We also evaluated serum B12 levels in patients with ALPS and found very elevated median levels in ALPS Ia and Ia-s (2259 ng/L; 1653 ng/L) compared with control MNRs (474 ng/L; P < .0001) and healthy mutation-positive relatives (570 ng/L; P < .0001). A modest but statistically significant increase was also noted in ALPS III and ALPS-phenotype, with medians of 759 ng/L and 943 ng/L, respectively (Fig 1, C). Levels above 1500 ng/L were observed in only 15% (4/28) of the patients with ALPS type III and ALPS-phenotype, contrasting with 63% (72/114) of patients with ALPS Ia. The LR for a FAS mutation with B12 levels >1500 ng/L was 4.0, with a posttest probability of 87%. In contrast, having B12 levels <1000 ng/L diminished the posttest probability to 35% (Fig 2, B and C; Table E4).

Analysis of plasma cytokines revealed 2 additional biomarkers for ALPS: IL-18 and TNF-α. Median plasma IL-18 levels were elevated in patients with ALPS Ia and Ia-s compared with control MNRs (1041 pg/mL, 1526 pg/mL, and 208 pg/mL, respectively; P < .0001). Patients with ALPS III and ALPS-phenotype had median values of 521 pg/mL and 702 pg/mL, respectively (P < .001 compared with MNRs; Fig 1, D). Furthermore, IL-18 <500 pg/mL was rarely seen in patients with ALPS and FAS mutations (7/56), with an associated negative LR of 0.19. TNF-α levels were higher in all ALPS groups with median values of 5 pg/mL for ALPS Ia (P < .0001), 9 pg/mL for ALPS Ia-s (P < .05), 8 pg/mL for ALPS III (P < .0001), and 7 pg/mL for ALPS-phenotype (P < .0001) compared with 1.3 pg/mL for MNRs (Fig 1, E).

As previously reported, IL-10 was markedly elevated in ALPS Ia and Ia-s compared with MNRs (P < .0001) and patients with ALPS III and ALPS-phenotype (P < .0001)5,6 (Fig 1, F). Sixty percent (83/139) of the patients with ALPS Ia and all patients with ALPS Ia-s exhibited values >40 pg/mL, contrasting with 26% (10/38) of patients with ALPS III and ALPS-phenotype. For levels of IL-10 >40 ng/mL, the positive LR was 3.8, with a posttest probability of 85% for having a FAS mutation. Notably, only 20% (29/141) of patients with ALPS Ia and no patients with ALPS Ia-s had IL-10 values <20 pg/mL, giving a negative LR of 0.31 and a posttest probability of 33% for FAS mutations (Fig 2, B and C; Table E4).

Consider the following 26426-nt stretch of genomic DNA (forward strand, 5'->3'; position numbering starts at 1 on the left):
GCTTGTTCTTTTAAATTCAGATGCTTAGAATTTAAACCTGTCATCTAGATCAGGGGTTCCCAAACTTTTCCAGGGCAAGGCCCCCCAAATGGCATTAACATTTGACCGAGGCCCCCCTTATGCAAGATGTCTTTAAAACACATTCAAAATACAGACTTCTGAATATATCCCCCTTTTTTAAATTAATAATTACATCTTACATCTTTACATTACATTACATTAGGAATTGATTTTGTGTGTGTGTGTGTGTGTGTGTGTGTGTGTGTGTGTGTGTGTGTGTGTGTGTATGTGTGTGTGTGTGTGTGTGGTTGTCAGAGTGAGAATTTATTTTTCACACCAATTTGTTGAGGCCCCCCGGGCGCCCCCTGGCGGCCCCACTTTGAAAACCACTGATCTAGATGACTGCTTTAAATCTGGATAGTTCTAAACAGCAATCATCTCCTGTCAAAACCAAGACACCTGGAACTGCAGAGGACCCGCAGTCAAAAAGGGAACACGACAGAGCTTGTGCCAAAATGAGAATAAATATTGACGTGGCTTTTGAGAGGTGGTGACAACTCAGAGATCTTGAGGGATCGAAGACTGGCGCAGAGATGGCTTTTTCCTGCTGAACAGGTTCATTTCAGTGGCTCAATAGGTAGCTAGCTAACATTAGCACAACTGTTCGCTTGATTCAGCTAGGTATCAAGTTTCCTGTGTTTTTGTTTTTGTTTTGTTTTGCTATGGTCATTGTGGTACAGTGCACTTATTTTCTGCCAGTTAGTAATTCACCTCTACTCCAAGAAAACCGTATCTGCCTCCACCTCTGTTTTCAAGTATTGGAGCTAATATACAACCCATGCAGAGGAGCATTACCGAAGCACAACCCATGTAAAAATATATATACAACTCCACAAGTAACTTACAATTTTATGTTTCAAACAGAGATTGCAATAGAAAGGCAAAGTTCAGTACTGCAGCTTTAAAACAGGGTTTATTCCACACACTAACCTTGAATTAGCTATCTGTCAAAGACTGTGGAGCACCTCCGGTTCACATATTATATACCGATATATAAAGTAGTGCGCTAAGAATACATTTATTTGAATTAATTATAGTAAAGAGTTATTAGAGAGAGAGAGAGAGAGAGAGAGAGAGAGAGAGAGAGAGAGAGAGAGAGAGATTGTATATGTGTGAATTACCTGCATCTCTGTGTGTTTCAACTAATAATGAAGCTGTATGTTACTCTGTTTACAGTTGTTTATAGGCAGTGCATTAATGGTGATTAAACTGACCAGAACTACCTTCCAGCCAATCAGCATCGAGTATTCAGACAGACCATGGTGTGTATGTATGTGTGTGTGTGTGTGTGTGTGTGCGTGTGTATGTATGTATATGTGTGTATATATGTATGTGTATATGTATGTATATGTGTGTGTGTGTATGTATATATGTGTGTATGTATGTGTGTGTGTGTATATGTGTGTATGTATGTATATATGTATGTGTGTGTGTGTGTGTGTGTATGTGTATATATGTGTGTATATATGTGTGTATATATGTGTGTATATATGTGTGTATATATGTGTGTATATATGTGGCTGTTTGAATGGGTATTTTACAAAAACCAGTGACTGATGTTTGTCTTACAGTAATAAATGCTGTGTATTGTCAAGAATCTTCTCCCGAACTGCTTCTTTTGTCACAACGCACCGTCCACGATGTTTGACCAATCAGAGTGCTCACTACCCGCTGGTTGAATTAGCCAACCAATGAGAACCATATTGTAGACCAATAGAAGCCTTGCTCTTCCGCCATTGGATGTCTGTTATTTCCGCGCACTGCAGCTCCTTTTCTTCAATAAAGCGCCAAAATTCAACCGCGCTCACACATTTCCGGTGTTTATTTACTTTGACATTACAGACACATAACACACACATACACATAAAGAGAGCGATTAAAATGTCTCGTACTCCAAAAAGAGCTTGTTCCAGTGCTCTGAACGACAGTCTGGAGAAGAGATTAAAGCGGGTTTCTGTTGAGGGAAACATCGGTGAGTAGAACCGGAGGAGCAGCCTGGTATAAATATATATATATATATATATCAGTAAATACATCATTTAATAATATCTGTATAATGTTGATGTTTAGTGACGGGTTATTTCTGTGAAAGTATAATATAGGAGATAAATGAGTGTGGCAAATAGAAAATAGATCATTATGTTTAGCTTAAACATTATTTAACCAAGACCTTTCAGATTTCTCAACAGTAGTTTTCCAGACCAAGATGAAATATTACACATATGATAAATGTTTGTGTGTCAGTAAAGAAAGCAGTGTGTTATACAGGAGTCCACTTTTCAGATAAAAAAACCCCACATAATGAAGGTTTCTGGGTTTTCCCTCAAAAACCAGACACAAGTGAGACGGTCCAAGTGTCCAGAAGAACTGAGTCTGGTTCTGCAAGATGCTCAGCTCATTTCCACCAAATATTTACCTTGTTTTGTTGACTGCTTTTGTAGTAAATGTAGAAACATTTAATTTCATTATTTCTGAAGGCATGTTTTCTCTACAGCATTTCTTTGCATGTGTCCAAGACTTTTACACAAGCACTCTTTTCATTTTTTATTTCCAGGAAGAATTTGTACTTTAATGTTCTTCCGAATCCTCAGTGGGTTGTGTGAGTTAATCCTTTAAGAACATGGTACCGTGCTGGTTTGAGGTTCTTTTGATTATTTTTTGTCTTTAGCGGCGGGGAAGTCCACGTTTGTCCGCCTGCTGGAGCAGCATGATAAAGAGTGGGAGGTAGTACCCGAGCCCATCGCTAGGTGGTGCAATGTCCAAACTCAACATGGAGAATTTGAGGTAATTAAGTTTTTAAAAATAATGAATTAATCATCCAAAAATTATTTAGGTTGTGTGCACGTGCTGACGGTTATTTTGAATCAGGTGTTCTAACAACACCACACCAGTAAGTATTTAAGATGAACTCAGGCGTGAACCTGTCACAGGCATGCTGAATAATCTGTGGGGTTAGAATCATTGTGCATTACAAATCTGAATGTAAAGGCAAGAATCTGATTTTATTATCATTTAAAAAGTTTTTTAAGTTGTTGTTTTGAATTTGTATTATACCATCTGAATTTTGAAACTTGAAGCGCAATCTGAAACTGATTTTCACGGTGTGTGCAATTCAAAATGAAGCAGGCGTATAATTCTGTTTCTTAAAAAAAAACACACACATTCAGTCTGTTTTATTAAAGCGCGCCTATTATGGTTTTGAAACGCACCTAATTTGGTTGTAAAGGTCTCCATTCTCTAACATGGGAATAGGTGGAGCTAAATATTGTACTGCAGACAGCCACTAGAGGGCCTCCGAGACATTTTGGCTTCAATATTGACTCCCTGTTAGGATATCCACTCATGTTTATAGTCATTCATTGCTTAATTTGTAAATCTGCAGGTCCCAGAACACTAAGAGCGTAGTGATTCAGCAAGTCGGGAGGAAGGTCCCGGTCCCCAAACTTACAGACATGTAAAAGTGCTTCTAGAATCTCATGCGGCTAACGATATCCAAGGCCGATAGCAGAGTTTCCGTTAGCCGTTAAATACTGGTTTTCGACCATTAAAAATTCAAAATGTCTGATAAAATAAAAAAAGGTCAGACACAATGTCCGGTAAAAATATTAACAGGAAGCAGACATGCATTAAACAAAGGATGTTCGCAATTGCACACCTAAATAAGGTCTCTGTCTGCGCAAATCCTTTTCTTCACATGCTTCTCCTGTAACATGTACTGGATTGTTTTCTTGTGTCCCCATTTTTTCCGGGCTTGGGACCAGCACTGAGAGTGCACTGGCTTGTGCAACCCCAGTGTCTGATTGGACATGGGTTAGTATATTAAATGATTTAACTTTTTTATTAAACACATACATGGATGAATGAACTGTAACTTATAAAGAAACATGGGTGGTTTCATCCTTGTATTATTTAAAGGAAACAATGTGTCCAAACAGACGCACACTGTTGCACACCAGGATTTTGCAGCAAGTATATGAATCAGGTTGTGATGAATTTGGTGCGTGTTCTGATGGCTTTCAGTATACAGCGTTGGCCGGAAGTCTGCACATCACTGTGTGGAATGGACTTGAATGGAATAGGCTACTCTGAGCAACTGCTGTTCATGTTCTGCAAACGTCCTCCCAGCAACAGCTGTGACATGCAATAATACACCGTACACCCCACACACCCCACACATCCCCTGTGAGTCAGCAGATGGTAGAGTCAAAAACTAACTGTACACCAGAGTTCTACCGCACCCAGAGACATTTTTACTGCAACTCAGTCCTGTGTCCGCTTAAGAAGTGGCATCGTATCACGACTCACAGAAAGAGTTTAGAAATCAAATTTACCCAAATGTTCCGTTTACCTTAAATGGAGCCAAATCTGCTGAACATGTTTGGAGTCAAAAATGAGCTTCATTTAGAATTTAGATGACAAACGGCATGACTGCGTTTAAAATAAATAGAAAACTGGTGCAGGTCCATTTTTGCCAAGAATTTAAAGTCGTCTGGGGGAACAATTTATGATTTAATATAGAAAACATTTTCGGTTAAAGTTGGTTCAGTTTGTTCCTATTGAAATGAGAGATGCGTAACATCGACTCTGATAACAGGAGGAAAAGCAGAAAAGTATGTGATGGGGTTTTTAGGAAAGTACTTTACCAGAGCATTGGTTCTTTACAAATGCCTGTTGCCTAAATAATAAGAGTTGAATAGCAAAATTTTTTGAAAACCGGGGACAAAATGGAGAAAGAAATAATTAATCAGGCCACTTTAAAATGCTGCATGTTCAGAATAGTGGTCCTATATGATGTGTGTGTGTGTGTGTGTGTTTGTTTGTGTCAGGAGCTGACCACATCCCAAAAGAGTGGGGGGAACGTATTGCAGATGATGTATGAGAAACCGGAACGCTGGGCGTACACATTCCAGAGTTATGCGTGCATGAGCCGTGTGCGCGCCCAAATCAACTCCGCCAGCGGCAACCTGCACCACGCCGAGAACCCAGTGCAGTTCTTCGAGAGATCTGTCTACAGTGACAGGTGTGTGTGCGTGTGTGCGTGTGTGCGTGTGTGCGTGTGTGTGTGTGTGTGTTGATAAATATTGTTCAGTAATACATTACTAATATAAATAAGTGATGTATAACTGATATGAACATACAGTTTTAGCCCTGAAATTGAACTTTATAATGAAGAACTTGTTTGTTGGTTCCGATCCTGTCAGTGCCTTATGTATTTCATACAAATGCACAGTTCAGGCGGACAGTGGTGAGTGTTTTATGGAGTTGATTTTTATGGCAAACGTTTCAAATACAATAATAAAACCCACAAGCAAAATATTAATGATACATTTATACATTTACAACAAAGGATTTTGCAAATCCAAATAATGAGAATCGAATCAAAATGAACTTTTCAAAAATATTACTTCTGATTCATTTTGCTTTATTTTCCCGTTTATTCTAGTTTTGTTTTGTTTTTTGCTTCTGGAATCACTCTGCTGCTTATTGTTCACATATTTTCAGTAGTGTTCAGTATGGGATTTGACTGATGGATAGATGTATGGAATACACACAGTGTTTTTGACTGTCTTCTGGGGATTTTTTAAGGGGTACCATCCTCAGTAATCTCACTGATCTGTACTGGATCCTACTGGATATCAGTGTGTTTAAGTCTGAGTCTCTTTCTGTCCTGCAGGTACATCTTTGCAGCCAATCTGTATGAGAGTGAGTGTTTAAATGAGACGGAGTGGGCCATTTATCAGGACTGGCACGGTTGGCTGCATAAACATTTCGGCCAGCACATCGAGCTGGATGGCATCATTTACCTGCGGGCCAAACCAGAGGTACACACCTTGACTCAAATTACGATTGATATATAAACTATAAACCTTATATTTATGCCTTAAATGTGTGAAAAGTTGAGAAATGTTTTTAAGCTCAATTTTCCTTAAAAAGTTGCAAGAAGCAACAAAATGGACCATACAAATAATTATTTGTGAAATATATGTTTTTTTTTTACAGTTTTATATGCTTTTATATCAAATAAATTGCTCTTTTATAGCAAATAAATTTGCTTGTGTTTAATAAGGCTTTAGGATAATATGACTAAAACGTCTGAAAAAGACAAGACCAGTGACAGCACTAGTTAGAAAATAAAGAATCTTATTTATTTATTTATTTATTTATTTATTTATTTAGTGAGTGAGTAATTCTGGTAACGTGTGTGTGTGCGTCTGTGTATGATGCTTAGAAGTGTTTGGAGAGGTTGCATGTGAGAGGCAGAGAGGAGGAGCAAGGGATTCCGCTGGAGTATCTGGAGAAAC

A recent report documented high levels of sFASL in patients with ALPS.7We expanded these findings analyzing more than 200 patients and controls. Ninety-seven percent of patients with ALPS Ia (136/140) and all patients with ALPS Ia-s had plasma sFASL >200 pg/mL, with median values of 1114 pg/mL and 1329 pg/mL, respectively, compared with control MNR levels of 104 pg/mL (P <.0001 for both groups). Only modest elevations of sFASL were seen in patients with ALPS III and ALPS-phenotype, as well as healthy mutation-positive relatives, with median values of 208 pg/mL, 174 pg/mL, and 207 pg/mL, respectively (Fig 2, A). These findings make sFASL the most sensitive biomarker to rule out a FAS mutation, with values <200 pg/mL associated with a negative LR of 0.05 and a posttest probability of 7.7% (Fig 2, C; Table E4). Soluble FASL also showed a strong positive correlation with IL-10 (r = 0.8;P < .0001) and a moderate correlation with αβ-DNTcells (r = 0.6; P < .0001) and B12 levels (r = 0.69; P < .0001; see this article’s Fig E1, A, in the Online Repository at www.jacionline.org). The area under the ROC curve for sFASL, αβ-DNT cells, B12, and IL-10 levels were calculated to evaluate how well they discriminate patients with a FAS mutation from those without (Fig E1, B). The area under the curve for sFASL was 0.9 (defines an excellent test) and for αβ-DNT cells was 0.81. B12 and IL-10 exhibited areas significantly less than sFASL (P < .05), with values of 0.76 and 0.77.

We next evaluated whether combinations of αβ-DNT cells, B12, IL-10, IL-18, and sFASL would have increased power to predict or exclude FAS mutations in patients suspected of ALPS (Fig 2, B; Table E4). The combination of αβ-DNT cells >4% with B12 >1500 ng/L or IL-10 >40 pg/mL or IL-18 >500 ng/mL or sFASL >300 pg/mL was associated with >95% probability of having a FAS mutation. Conversely, having αβ-DNT cells <2% in combination with IL-10 <20 pg/mL or B12 <1000 ng/L or IL-18 <500 ng/mL decreased the probability of a FAS mutation to less than 10% (Fig 2, C; Table E4). Finally, finding αβ-DNT cells <2% and sFASL <200 pg/mL resulted in <2% probability for a FAS mutation.